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News of the Day ... In Perspective


Maryland “Wal-Mart bill” overturned in federal court

The Fair Share Health Care Fund Act, passed in Maryland earlier this year, is pre-empted by the federal ERISA law, ruled Federal District Judge J. Frederick Motz last week.

The bill required employers of more than 10,000 employees to spend at least 8% of their payroll on health benefits, or pay the difference to the state. In practice, it would have applied only to Wal-Mart.

The Judge ruled: “The Act violates ERISA’s fundamental purpose of permitting multi-state employers to maintain nationwide health and welfare plans, providing uniform nationwide benefits and permitting uniform national administration.”

Although at least 29 other states have considered similar legislation, promoted by AFL-CIO President John Sweeney, none have passed it.

The ERISA law, passed in 1974, protects big business from the expensive state insurance regulations that help make insurance unaffordable for individuals and small businesses (Wall St J 7/20/06).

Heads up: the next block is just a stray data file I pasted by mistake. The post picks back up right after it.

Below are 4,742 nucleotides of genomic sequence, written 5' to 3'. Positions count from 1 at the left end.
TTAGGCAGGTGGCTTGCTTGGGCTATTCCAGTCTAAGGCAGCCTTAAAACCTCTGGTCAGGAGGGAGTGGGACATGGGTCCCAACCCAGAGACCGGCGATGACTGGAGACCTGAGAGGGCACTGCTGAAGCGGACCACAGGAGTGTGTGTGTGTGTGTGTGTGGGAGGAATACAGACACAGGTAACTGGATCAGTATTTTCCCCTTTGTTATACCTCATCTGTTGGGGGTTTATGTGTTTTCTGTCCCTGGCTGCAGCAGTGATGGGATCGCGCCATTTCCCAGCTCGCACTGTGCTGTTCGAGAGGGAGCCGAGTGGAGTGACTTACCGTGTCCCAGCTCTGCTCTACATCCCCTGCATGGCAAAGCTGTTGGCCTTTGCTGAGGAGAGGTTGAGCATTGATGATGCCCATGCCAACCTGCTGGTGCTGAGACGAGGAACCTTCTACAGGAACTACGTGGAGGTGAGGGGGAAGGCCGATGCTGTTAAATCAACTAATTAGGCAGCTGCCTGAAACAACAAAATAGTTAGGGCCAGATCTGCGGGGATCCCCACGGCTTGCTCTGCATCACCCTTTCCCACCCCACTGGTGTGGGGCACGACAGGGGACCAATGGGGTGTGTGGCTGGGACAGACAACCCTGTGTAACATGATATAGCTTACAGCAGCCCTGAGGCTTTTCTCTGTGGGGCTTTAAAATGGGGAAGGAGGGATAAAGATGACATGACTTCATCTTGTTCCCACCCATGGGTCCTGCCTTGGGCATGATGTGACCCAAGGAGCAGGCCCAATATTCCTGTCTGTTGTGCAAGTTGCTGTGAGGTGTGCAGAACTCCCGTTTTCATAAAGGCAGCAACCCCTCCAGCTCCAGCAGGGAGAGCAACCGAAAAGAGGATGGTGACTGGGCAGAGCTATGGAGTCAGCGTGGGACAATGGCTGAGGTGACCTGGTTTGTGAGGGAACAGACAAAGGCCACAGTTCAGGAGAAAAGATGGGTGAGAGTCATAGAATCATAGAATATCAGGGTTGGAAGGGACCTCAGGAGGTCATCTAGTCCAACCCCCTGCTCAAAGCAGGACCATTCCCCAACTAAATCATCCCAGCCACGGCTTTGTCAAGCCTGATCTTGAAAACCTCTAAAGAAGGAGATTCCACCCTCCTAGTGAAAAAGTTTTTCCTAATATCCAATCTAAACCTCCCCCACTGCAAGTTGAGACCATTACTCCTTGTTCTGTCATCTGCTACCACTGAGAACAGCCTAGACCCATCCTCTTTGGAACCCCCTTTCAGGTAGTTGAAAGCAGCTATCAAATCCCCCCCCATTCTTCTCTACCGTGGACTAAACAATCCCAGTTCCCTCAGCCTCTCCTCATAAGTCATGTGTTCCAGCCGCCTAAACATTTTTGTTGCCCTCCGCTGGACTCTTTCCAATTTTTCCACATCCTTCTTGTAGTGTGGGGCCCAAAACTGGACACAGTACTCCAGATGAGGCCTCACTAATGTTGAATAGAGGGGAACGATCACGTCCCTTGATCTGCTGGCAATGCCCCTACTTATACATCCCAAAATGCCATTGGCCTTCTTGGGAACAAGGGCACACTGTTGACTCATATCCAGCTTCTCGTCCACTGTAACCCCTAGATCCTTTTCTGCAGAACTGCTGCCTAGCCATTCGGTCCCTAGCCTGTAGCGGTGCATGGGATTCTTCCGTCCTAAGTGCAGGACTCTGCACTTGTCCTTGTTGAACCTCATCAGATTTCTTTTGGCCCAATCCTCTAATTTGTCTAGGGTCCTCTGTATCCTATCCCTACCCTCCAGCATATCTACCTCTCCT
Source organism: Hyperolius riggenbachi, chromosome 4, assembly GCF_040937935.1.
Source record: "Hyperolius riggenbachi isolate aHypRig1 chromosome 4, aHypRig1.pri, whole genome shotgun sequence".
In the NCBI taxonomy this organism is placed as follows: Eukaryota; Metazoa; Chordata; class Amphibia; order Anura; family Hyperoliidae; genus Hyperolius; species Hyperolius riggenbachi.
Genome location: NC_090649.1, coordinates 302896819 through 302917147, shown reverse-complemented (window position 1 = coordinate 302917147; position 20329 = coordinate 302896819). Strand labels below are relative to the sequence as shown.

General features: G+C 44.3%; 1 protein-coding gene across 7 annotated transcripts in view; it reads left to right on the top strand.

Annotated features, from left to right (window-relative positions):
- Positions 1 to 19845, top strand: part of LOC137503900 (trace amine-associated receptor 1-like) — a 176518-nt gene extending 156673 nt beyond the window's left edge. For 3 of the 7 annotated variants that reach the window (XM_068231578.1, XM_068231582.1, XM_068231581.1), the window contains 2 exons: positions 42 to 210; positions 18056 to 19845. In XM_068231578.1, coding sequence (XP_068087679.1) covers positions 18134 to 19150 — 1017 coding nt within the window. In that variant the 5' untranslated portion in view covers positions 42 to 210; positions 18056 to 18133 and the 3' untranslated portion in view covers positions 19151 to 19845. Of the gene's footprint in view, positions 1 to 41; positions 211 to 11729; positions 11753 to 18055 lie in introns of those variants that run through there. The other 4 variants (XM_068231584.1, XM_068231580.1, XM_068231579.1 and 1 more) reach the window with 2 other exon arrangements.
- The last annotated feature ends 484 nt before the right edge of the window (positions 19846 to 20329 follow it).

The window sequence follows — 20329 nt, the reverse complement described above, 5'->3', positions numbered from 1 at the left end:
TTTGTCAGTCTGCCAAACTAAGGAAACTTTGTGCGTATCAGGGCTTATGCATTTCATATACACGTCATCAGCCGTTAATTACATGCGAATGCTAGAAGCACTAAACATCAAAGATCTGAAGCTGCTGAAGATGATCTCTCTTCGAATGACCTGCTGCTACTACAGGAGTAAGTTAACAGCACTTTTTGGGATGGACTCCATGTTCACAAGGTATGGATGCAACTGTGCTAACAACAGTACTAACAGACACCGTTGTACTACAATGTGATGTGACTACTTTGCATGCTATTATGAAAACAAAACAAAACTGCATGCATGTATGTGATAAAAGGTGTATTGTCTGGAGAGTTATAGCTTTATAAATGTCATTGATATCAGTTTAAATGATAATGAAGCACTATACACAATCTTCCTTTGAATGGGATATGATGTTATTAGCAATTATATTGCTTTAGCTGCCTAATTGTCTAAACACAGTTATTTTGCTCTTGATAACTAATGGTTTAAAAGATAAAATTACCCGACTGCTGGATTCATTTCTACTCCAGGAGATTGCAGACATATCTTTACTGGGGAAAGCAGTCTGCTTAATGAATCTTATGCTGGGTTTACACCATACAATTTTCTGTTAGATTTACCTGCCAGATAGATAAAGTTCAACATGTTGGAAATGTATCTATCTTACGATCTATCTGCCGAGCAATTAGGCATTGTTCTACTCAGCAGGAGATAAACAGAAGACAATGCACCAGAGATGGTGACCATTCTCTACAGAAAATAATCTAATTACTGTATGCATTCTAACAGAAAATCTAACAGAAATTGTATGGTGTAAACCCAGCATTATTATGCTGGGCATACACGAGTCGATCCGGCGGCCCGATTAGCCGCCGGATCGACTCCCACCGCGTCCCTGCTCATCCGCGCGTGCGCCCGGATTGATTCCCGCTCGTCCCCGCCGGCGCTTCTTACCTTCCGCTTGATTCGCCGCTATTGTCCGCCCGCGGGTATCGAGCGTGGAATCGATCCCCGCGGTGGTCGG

Although applauded by the plaintiff, the Retail Industry Leaders Association, the decision was based solely on ERISA. The judge found against RILA’s argument that the law violated the Equal Protection Clause of the U.S. Constitution.

Unfortunately, the judge provided multiple ways for states to circumvent the preemption, notes AAPS General Counsel Andrew Schlafly. For example, the regulation could be structured as a tax rather than a fee.

“The judge even included a footnote saying that although he expressed no view about the Massachusetts plan, he implied that it would be upheld by his reasoning,” writes Schlafly.

Organized labor may have designs much more ambitious than unionizing Wal-Mart employees. According to Andy Stern, president of the Service Employees International Union, the goal is to coax or bully Wal-Mart into advocating national health insurance, putting business on the same side as labor.

“If Wal-Mart’s CEO, Lee Scott, were to come out and say, ‘We need a national health-care system that works for everyone,’ then it’s a whole new ball game” (Joshua Green, Atlantic Monthly, June 2006).

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